For that matter, it strikes me that merit badges in the Boy Scouts may work along similar lines.


Nathan chose all-in, investing his entire life savings in a single stock-market exchange, and made enough money to keep the business alive. The past several years have been full of similar tests of commitment but Nathan and his business partner have weathered them all, building a groundbreaking company called Qualified.

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Apr 1, 2019

French govt outlines measures to improve autism care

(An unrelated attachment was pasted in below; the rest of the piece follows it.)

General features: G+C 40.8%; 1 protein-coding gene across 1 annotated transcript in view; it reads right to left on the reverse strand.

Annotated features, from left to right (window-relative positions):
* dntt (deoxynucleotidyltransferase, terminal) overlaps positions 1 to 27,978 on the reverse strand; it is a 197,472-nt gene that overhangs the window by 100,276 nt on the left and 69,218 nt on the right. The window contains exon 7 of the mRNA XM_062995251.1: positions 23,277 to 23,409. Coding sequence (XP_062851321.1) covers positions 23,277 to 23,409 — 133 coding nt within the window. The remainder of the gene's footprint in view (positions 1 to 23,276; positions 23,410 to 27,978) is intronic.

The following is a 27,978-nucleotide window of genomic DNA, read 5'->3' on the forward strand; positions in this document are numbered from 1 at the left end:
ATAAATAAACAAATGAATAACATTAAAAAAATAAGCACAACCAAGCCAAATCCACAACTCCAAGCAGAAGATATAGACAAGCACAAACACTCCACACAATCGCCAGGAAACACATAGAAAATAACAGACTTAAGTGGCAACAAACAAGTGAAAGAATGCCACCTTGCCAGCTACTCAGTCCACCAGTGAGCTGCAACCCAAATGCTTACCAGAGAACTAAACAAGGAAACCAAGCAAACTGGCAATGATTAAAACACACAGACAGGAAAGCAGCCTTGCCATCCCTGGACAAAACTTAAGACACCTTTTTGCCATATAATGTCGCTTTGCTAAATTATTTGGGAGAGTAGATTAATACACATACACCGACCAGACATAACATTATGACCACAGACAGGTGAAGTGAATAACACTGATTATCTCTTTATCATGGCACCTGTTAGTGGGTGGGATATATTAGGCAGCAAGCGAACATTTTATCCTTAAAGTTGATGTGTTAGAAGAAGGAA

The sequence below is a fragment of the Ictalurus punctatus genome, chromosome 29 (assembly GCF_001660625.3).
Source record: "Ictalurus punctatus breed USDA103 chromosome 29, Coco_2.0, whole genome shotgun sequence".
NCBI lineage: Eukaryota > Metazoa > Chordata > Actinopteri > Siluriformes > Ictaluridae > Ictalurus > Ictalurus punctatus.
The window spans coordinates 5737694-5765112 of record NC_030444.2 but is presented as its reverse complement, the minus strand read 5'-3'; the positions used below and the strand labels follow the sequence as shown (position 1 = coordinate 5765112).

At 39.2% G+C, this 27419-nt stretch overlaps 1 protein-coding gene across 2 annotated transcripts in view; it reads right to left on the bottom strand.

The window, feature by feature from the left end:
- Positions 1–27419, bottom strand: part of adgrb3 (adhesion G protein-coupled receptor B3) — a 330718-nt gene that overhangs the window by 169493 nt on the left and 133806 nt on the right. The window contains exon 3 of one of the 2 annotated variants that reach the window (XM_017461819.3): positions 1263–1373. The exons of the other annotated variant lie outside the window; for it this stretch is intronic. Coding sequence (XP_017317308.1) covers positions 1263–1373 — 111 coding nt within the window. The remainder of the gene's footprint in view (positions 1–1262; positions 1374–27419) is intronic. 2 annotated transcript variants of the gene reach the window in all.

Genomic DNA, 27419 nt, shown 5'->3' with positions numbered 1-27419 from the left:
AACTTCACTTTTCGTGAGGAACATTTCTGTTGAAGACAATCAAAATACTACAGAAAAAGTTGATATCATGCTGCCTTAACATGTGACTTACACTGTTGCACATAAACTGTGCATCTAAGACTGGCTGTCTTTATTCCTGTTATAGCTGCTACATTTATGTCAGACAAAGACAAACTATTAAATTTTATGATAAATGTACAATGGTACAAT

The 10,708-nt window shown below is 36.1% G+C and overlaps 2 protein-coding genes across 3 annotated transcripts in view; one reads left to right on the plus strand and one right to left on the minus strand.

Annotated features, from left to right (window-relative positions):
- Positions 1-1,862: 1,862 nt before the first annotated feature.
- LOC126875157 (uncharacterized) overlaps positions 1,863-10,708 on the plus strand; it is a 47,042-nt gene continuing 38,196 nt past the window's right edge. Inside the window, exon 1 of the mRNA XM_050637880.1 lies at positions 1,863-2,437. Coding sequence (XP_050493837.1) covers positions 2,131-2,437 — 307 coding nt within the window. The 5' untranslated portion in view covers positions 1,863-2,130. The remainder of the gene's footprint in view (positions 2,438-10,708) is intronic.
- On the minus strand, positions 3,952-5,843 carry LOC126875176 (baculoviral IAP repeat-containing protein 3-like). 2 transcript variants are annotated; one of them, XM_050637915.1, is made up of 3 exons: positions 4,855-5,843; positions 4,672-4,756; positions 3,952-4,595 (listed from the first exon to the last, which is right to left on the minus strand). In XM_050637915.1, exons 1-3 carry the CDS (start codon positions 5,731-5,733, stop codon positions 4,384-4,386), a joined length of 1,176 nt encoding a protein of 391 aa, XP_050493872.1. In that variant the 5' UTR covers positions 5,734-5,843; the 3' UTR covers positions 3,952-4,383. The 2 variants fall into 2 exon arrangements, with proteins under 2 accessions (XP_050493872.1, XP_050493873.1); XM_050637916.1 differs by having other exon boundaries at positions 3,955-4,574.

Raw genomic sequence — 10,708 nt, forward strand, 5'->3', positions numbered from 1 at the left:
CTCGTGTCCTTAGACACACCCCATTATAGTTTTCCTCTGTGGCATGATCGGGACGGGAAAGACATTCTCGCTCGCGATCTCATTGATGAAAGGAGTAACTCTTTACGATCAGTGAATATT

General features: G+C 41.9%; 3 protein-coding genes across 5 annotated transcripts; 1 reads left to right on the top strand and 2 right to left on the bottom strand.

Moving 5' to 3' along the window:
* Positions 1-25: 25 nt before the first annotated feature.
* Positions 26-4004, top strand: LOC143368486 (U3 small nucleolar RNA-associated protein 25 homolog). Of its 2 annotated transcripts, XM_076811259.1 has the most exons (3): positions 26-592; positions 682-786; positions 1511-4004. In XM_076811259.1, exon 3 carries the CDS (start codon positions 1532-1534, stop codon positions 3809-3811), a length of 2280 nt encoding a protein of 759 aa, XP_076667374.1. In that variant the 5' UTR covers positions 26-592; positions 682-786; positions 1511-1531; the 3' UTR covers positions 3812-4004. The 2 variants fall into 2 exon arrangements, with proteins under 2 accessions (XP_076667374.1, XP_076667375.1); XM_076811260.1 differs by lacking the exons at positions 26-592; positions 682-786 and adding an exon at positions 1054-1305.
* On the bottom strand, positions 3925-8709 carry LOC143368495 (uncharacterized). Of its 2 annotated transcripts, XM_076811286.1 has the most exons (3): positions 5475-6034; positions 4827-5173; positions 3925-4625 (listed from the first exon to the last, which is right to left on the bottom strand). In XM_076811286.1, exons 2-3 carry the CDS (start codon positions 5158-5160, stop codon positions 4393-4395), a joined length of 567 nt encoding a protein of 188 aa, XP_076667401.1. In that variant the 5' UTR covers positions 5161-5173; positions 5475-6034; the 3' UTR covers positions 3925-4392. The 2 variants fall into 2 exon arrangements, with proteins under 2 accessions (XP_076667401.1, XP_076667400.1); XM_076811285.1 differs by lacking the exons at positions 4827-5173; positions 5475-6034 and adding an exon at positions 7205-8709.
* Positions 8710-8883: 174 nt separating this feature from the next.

Posted by in categories: biotech/medical, education, government, neuroscience

PARIS (AP) — The French government has outlined measures to ensure early diagnostic testing for young children with autism and help for them going to school.

In a statement following a Cabinet meeting Monday, the government promised that expenses linked to diagnostic testing will be fully reimbursed.

Measures include opening specific classes at preschools and elementary schools, and putting in place teacher and medical staff training and research to better understand autism, a neurodevelopmental disorder.